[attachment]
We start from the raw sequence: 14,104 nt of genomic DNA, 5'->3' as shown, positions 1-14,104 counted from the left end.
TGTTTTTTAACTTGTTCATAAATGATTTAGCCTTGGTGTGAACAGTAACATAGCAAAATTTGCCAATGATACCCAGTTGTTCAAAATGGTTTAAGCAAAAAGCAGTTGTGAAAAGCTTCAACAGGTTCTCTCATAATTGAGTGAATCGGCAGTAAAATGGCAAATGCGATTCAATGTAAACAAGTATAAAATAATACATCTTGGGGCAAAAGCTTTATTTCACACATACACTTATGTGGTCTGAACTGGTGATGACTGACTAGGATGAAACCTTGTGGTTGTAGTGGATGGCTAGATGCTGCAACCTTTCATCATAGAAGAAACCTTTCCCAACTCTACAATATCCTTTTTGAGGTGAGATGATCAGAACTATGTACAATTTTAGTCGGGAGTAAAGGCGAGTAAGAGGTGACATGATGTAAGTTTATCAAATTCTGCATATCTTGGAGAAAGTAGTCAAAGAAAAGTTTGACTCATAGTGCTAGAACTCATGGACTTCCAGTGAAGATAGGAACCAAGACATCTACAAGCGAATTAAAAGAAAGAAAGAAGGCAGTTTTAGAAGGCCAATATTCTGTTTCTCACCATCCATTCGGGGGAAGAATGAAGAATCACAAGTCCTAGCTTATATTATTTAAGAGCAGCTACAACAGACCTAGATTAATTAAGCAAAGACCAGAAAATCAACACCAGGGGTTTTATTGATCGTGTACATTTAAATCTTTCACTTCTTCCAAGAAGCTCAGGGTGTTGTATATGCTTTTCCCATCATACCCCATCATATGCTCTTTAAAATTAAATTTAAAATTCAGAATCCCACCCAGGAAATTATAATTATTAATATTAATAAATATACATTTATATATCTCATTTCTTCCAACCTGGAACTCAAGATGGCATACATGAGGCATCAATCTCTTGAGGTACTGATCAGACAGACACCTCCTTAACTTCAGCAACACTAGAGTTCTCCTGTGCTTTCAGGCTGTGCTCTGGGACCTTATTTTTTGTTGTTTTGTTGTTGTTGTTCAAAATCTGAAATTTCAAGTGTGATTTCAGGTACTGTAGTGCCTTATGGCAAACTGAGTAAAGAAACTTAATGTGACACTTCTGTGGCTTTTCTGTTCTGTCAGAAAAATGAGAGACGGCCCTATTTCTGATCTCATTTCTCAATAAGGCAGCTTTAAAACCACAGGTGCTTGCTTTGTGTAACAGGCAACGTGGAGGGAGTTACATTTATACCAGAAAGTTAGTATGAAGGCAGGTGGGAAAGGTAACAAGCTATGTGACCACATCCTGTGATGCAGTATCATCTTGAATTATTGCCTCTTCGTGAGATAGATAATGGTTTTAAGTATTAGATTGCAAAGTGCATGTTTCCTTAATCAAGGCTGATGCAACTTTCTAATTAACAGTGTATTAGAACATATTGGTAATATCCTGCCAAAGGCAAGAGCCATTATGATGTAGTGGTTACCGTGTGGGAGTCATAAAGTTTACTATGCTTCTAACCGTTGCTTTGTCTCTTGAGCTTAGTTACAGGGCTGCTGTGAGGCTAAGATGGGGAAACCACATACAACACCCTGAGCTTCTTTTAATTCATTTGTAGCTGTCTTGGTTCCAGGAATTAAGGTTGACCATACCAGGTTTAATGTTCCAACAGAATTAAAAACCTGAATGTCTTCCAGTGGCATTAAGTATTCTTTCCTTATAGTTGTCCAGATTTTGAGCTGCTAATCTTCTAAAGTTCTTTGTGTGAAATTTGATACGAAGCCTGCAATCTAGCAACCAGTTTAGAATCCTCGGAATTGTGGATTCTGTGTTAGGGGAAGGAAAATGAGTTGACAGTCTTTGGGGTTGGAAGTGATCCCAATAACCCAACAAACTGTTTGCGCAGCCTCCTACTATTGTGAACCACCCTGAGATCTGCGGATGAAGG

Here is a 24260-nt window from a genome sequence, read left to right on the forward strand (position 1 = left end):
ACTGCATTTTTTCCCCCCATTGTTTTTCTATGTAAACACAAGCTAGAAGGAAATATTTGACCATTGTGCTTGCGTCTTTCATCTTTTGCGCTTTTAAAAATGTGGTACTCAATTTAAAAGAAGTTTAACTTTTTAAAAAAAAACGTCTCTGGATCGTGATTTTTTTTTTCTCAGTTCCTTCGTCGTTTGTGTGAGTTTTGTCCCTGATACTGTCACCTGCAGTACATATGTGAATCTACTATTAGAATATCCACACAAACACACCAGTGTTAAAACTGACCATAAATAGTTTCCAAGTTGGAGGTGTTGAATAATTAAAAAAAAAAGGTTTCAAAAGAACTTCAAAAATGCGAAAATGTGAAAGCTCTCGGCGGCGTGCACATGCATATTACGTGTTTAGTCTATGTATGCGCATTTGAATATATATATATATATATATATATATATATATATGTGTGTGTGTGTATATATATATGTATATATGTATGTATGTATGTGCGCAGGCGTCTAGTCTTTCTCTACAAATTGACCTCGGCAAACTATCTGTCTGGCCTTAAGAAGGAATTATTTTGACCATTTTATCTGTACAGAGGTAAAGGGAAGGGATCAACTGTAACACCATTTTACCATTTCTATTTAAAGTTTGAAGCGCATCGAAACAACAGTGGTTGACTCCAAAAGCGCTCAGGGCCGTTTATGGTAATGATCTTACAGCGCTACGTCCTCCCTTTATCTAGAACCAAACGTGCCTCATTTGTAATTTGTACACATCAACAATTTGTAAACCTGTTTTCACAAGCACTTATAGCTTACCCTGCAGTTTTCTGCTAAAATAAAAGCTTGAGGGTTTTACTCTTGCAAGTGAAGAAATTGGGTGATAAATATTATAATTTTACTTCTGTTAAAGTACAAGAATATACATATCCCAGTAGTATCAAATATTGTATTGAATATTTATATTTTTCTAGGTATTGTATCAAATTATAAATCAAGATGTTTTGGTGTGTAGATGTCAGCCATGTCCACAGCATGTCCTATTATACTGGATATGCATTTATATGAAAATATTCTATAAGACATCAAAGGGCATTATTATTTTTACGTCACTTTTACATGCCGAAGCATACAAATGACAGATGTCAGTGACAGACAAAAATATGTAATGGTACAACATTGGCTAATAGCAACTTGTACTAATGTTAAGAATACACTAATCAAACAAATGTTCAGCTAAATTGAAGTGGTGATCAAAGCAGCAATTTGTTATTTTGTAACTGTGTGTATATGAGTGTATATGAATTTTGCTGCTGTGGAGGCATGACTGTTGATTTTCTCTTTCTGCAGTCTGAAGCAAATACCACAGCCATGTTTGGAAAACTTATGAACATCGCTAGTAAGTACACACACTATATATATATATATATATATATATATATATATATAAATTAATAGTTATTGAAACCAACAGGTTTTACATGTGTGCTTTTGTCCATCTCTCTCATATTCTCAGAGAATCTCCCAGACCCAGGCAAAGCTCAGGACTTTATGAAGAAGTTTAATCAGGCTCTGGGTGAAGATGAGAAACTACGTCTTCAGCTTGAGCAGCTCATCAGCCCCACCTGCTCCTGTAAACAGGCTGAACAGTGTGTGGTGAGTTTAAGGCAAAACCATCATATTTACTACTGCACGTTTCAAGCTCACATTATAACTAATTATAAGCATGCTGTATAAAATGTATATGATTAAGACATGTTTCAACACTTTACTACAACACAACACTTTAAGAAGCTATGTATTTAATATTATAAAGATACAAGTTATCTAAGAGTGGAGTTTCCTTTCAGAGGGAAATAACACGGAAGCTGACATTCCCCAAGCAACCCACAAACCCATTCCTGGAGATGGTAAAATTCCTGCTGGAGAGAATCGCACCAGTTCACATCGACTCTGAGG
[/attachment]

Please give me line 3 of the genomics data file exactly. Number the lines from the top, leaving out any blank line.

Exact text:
Here is a 24260-nt window from a genome sequence, read left to right on the forward strand (position 1 = left end):